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Banks Work to Increase Customer Overdraft Fees









The Pew Charitable Trusts analyzed 44 of the 50 biggest U.S. banks and found nearly 40% order transactions in a way that leads to more overdrafts and more fees for consumers.

Pew found that 18 of the 44 banks process purchases, payment, and withdrawals in order from largest amount to the smallest. The result of processing the highest amount first is consumers account balances are reduced more quickly and can result in multiple overdraft fees.

Withdrawals and deposits are processed by most banks at closing each weekday. Checks and online bill payments can take multiple days to clear.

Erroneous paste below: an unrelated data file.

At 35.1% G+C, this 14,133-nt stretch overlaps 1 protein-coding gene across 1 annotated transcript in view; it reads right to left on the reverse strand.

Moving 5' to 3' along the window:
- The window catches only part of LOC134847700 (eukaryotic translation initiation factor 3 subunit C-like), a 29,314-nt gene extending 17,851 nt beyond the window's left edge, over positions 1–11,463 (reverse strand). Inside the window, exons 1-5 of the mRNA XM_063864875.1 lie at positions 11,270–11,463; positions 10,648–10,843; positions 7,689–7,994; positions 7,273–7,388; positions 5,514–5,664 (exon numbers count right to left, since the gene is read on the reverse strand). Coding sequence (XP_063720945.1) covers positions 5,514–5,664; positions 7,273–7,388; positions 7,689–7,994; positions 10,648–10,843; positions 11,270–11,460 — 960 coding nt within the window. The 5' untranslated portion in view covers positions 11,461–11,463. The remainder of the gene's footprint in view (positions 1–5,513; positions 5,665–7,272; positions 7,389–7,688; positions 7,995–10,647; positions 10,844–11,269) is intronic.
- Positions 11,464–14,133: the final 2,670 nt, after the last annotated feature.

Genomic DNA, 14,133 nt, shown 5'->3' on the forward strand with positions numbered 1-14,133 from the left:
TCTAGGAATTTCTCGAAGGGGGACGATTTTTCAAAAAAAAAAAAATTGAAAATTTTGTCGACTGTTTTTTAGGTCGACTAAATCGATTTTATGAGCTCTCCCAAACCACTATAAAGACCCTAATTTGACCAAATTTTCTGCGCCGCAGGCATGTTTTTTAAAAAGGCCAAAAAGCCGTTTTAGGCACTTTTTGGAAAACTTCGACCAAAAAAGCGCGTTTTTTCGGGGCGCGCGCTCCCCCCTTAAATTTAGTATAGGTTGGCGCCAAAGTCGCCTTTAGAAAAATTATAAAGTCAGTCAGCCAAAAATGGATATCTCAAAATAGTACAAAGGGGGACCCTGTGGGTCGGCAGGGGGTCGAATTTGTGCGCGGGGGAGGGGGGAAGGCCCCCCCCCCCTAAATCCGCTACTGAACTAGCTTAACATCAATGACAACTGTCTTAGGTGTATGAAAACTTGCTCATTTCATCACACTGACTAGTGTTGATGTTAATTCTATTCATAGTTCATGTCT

The order that banks process transactions can vary from bank to bank. The highest to lowest manner can result in addition fees for consumers who are not careful. If you have $800 in your checking and pay the $100 electric bill on Monday and then the $810.00 rent on Tuesday and they clear on the same day, the rent payment will be posted first. The result is your account goes negative and you are charged an overdraft fee. The electric bill results in a second overdraft fee.

If your bank processed in the order that the bills were paid or smallest to largest, you would only pay one overdraft fee.

According to Pew, the median overdraft fee is $35 among the big banks. Transaction reordering from high to low can really harm consumers on a tight budget. In the earlier example if you had also paid the $125 cable bill and $75 water bill, you would have incurred $140 ($35 x 4) in overdraft fees instead of a single fee of $35.

All the more reason to start the new year off right by making a budget and building your emergency savings account so you can avoid paying extra fees.

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Posted January 4, 2017